New Tank, mess with Ph adjustment? (noob)
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New Tank, mess with Ph adjustment? (noob)

This is a discussion on New Tank, mess with Ph adjustment? (noob) within the Beginner Freshwater Aquarium forums, part of the Freshwater Fish and Aquariums category; --> I have a newly setup 45g tank, with fish in it for three days now, with only plastic plants. Just received my test kit, ...

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New Tank, mess with Ph adjustment? (noob)
Old 10-15-2013, 12:26 PM   #1
 
New Tank, mess with Ph adjustment? (noob)

I have a newly setup 45g tank, with fish in it for three days now, with only plastic plants. Just received my test kit, and got Ph=7.8, Ammonia=0.5ppm, Nitrite=0ppm, Nitrate=10ppm. We started with tap water, used Prime, waited 24h, used API QuickStart and added fish (2 guppies, 3 neon tetras).

I think that makes the Ph a bit high, but wonder if it makes more sense to just monitor until the fish have been in the tank for more than a few days. (I suppose I could measure the Ph of tap water to see what our water supply is...)

Advice for a newbie? Thx.
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Old 10-15-2013, 03:04 PM   #2
 
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I
I think that makes the Ph a bit high, but wonder if it makes more sense to just monitor until the fish have been in the tank for more than a few days. (I suppose I could measure the Ph of tap water to see what our water supply is...)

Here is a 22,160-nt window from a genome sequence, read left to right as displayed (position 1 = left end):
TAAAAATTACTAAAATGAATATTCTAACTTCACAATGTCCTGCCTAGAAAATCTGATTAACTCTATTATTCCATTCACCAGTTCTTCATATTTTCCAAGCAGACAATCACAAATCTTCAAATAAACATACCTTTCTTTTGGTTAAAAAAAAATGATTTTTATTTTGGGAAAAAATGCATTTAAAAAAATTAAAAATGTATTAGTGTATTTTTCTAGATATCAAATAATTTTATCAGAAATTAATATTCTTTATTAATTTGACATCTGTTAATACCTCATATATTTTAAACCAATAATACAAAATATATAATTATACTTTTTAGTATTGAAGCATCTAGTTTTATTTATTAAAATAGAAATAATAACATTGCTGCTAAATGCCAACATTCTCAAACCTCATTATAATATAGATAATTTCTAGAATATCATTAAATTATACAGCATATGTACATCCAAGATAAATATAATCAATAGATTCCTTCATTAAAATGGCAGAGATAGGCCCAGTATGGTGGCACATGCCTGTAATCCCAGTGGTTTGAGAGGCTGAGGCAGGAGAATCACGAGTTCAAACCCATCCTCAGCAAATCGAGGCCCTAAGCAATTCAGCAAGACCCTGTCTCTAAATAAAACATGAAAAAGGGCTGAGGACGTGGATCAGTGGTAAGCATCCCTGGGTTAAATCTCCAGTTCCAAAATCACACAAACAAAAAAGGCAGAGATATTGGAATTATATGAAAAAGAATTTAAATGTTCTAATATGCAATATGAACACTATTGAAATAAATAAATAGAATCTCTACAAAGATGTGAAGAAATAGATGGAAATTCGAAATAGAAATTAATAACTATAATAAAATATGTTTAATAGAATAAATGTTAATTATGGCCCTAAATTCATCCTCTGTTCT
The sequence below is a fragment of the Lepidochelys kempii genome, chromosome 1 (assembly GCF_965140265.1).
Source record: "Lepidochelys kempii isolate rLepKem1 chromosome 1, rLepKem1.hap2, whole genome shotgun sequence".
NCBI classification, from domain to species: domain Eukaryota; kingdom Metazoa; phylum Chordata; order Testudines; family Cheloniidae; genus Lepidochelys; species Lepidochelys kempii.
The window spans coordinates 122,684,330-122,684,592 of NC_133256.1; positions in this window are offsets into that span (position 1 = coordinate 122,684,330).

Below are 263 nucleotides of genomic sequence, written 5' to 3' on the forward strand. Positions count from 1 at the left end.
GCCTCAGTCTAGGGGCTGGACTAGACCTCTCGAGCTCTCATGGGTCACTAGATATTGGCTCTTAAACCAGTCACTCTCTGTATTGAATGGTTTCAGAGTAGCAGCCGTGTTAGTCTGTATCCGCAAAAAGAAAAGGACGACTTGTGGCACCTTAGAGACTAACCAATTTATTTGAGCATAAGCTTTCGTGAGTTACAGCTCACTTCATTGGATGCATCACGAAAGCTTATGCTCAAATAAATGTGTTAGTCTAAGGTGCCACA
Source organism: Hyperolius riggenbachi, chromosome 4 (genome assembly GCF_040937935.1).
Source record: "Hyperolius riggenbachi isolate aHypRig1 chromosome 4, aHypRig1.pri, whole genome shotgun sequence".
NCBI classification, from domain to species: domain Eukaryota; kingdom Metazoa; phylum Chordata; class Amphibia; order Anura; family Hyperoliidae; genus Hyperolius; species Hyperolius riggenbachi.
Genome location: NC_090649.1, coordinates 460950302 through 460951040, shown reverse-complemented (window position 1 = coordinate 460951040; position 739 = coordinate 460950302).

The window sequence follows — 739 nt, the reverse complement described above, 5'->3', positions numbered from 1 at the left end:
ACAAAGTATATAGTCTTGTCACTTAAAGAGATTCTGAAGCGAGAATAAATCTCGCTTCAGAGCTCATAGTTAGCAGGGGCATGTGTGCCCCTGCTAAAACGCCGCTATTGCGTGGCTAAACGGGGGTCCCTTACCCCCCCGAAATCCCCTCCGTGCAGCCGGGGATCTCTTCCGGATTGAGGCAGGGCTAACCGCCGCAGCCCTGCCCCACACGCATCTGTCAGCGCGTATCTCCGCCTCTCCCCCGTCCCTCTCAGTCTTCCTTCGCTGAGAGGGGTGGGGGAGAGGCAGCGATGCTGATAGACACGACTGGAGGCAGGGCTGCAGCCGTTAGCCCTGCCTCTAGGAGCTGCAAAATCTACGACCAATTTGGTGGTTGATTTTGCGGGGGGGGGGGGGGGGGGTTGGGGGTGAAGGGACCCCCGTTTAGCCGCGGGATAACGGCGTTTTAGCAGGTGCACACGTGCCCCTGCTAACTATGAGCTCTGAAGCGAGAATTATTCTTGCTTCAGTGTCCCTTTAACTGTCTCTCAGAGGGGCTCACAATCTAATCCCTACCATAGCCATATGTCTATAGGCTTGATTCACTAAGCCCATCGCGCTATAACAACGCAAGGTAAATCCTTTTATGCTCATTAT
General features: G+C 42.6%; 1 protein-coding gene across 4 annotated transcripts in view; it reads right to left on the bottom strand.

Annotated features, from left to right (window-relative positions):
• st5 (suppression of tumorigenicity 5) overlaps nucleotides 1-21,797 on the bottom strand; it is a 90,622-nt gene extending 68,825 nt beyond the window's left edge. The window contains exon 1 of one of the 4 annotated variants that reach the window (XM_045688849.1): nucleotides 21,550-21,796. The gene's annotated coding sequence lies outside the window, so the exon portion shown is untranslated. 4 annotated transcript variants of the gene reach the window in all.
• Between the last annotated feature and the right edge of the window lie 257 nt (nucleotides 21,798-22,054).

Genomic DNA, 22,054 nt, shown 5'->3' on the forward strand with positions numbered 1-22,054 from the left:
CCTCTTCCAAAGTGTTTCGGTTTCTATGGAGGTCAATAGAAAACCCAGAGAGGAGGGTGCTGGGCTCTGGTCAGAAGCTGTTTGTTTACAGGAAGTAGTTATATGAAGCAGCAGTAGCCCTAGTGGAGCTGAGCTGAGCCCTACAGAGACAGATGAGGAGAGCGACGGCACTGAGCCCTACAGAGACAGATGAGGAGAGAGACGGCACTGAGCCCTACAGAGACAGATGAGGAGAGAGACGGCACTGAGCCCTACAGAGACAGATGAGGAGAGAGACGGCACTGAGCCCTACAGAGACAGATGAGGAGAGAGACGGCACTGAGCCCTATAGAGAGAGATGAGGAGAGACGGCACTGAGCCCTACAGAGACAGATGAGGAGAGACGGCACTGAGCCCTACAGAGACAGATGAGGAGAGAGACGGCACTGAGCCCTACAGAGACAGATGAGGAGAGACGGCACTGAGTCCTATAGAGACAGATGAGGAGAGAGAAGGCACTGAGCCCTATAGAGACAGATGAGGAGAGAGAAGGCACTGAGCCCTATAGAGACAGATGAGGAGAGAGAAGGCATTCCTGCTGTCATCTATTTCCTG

Advice for a newbie? Thx.
  • Absolutely measure the tap water. The pH will not go any lower than your tap without a lot of chemical addition that are stressful to your fish. Playing with dynamite is less dangerous than playing with the pH in an aquarium, You are asking for a pH crash which will probably destroy your tank.
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Old 10-15-2013, 03:26 PM   #3
 
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Absolutely measure the tap water.
The ph of the tap water is around the same - 7.6 or 7.7.

So... don't mess with it? Even though it's not in the 'ideal' range for a community tank?
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Old 10-15-2013, 04:02 PM   #4
 
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A stable pH that's slightly out of range is better than one that fluctuates. There's a lot more that has to be taken into account, hardness, TDS, the only reliable way to change the pH is to start with RO, gives you a blank slate. Changing the pH of tap water is difficult at best, deadly at worst.
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Old 10-15-2013, 04:04 PM   #5
 
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the only reliable way to change the pH is to start with RO, gives you a blank slate.
um... What's "RO"?
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Old 10-15-2013, 04:10 PM   #6
 
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Reverse osmosis, removes all the minerals from the water. Hardness stabilizes pH, hardness is the mineral content. You adjust the pH, then remineralize to stabilize the pH.
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Old 10-15-2013, 04:38 PM   #7
 
pH rises as carbon dioxide goes down.

So your "high" pH probably means low carbon dioxide. Which the fish should appreciate.

getting a particualr pH value with chemicals can change all that..


my .02
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